February Newsletter


Marine West Expo

The Expo at Area 22 on Camp Pendlton went smoothly and was well attended.  Teresa wouldn’t let me take home any of the real cool toys like remote control tracked IED seeking robot or aerial drone with exchangeable payloads.  The standard payload is a high def video camera, but I got them to admit that “experimental” projectile weapons are possible…But she probably would have let me keep the injured dummy.

South West Division Conference

Leagueres attended from all three departments as well as a visit and address by the National Judge Advocate and the COO of the League.

National JA Griffin reported that they have had to deal with some Chapter 9 issues, but most should have been handled at the local detachment level.
He emphasized the need to follow the bylaws.
The proper uniform -> there have been questions about photographs in Semper Fi; many are denied due to improper uniforms. Uniform Regs
—Remember that to be “in uniform” means to wear, at a minimum, the MCL cover.

Chief Operating Officer Bob Berka had a lot to say, and answered several questions.
Toys for Tots: – Everyone is doing a great job! Rarely any issue with the program.  The Commandant of the Corps wants us to participate in this program as much as we can.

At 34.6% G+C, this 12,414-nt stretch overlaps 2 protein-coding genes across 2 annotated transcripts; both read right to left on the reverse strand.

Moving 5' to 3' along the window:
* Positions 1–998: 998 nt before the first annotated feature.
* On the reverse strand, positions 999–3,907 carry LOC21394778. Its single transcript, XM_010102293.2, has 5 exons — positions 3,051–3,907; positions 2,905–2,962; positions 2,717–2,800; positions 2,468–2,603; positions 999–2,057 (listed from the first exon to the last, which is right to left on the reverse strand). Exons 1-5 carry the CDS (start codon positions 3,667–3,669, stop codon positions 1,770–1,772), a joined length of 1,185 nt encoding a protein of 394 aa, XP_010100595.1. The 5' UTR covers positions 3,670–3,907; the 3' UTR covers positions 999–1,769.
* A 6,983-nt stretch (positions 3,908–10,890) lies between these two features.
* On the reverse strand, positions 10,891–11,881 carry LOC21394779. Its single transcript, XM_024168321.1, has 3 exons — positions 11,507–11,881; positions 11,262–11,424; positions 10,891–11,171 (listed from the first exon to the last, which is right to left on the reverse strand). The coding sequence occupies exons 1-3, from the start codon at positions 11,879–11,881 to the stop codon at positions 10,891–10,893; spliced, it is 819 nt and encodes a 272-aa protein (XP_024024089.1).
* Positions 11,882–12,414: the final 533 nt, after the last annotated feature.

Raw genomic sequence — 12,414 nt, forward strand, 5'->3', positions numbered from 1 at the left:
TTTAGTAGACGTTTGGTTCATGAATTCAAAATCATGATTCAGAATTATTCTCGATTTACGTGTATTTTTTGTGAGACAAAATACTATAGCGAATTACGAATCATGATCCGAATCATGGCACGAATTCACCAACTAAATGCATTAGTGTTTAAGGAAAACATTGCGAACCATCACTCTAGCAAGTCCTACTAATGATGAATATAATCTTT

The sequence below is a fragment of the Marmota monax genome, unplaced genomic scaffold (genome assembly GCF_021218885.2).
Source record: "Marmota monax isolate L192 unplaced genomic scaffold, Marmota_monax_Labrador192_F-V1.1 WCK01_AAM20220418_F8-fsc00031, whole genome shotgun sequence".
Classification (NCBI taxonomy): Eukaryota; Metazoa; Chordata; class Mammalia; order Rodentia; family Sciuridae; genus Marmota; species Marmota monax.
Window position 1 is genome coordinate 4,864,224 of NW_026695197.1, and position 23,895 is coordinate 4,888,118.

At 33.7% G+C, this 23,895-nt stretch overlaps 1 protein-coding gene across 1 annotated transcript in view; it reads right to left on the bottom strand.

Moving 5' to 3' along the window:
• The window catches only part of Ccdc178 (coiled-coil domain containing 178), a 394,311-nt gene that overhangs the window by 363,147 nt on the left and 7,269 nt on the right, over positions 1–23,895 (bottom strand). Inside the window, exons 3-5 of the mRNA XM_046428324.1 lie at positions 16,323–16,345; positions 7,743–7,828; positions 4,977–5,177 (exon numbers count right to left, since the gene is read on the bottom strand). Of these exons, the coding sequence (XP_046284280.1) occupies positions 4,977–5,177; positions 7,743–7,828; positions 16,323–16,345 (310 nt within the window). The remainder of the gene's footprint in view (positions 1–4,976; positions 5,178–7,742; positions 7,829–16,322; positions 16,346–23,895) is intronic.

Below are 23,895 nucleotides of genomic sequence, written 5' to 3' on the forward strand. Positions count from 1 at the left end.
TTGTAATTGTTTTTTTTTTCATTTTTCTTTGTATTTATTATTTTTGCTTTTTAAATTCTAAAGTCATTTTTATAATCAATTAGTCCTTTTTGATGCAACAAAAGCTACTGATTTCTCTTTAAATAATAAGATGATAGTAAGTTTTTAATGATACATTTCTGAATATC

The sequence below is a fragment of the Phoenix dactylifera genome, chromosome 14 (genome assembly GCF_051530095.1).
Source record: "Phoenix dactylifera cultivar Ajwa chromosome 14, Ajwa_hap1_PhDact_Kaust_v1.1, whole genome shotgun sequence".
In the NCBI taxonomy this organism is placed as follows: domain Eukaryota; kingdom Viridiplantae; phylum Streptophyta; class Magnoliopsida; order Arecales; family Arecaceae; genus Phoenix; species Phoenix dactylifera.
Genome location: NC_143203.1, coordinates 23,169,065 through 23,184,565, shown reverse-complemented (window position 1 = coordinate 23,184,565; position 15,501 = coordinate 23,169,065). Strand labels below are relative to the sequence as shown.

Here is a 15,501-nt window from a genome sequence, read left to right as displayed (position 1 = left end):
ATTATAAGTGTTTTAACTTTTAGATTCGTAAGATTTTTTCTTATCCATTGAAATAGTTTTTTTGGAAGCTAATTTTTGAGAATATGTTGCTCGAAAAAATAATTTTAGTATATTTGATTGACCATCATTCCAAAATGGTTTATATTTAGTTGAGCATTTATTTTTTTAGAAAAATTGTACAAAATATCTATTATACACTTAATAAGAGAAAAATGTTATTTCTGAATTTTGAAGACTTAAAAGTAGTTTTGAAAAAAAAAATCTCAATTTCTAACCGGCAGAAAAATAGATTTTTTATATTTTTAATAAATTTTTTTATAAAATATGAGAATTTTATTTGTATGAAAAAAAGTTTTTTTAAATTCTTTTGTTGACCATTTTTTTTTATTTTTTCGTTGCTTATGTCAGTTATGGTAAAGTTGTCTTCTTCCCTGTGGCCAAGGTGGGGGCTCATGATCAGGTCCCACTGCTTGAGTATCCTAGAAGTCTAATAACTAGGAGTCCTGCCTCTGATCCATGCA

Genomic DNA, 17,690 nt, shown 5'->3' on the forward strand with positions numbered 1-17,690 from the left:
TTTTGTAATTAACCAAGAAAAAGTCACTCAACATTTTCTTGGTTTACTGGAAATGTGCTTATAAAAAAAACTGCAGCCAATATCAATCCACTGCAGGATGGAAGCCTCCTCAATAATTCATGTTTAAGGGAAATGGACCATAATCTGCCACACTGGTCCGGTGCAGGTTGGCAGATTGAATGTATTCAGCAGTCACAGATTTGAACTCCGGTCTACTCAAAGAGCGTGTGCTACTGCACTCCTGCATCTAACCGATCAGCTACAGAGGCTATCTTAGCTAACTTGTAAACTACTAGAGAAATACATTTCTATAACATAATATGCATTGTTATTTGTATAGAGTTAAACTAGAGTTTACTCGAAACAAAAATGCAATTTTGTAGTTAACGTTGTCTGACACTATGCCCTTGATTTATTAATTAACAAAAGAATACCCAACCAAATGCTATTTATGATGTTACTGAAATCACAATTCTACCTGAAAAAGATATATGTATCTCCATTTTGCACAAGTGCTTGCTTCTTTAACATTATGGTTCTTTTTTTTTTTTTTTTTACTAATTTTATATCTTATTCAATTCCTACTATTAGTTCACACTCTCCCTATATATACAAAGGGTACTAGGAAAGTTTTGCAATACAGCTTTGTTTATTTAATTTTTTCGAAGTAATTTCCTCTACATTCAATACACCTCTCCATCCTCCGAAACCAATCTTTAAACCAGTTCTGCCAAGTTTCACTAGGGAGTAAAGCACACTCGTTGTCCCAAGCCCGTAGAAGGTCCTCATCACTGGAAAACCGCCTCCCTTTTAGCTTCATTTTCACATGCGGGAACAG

Covers/Blazers: Shortage of covers in the Ship’s Store. 7 ¼ and 7 ½ are very hard to get. Orders will be doubled in an attempt to take care of the shortage. Blazers are also a problem. Hardwick, the company used in the past has been bought out and no longer offers the blazer. He will bring a solution to mid-winter. The jacket will be bright red.
Detachment Level Bylaw Templates: No detachment level bylaws on the website.  Use what is on the website but tailor to the individual detachment.  Make them simple. Adjust over time as needed. Should be short.  
editor’s note: The latest National bylaws have had the Policies and Procedures separated from the bylaws into its own document.  We may want to consider doing the same.
Full Minutes


The 68th Anniversary of the Korean War “Chosin Few”…..The Tootsie Roll Marines